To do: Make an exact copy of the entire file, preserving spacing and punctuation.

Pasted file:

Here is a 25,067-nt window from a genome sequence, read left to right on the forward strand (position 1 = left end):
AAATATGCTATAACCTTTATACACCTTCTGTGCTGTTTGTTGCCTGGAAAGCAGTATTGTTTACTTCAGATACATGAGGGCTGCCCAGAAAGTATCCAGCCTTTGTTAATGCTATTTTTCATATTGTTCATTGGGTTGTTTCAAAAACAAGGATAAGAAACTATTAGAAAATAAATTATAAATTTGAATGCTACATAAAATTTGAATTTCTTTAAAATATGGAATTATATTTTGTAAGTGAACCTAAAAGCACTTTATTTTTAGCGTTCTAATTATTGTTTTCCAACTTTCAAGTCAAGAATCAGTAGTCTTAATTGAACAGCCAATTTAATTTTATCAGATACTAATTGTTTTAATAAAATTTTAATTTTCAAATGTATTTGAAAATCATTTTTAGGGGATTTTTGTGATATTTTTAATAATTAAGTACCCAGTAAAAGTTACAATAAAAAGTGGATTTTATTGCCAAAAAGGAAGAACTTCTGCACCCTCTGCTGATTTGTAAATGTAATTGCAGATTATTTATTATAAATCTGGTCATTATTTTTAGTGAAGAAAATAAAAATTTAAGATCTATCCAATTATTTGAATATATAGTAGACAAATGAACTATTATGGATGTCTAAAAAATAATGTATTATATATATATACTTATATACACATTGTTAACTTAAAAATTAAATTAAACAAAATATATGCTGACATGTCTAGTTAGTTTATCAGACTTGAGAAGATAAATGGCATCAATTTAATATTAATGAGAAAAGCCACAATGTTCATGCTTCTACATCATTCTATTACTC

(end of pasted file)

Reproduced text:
Here is a 25,067-nt window from a genome sequence, read left to right on the forward strand (position 1 = left end):
AAATATGCTATAACCTTTATACACCTTCTGTGCTGTTTGTTGCCTGGAAAGCAGTATTGTTTACTTCAGATACATGAGGGCTGCCCAGAAAGTATCCAGCCTTTGTTAATGCTATTTTTCATATTGTTCATTGGGTTGTTTCAAAAACAAGGATAAGAAACTATTAGAAAATAAATTATAAATTTGAATGCTACATAAAATTTGAATTTCTTTAAAATATGGAATTATATTTTGTAAGTGAACCTAAAAGCACTTTATTTTTAGCGTTCTAATTATTGTTTTCCAACTTTCAAGTCAAGAATCAGTAGTCTTAATTGAACAGCCAATTTAATTTTATCAGATACTAATTGTTTTAATAAAATTTTAATTTTCAAATGTATTTGAAAATCATTTTTAGGGGATTTTTGTGATATTTTTAATAATTAAGTACCCAGTAAAAGTTACAATAAAAAGTGGATTTTATTGCCAAAAAGGAAGAACTTCTGCACCCTCTGCTGATTTGTAAATGTAATTGCAGATTATTTATTATAAATCTGGTCATTATTTTTAGTGAAGAAAATAAAAATTTAAGATCTATCCAATTATTTGAATATATAGTAGACAAATGAACTATTATGGATGTCTAAAAAATAATGTATTATATATATATACTTATATACACATTGTTAACTTAAAAATTAAATTAAACAAAATATATGCTGACATGTCTAGTTAGTTTATCAGACTTGAGAAGATAAATGGCATCAATTTAATATTAATGAGAAAAGCCACAATGTTCATGCTTCTACATCATTCTATTACTC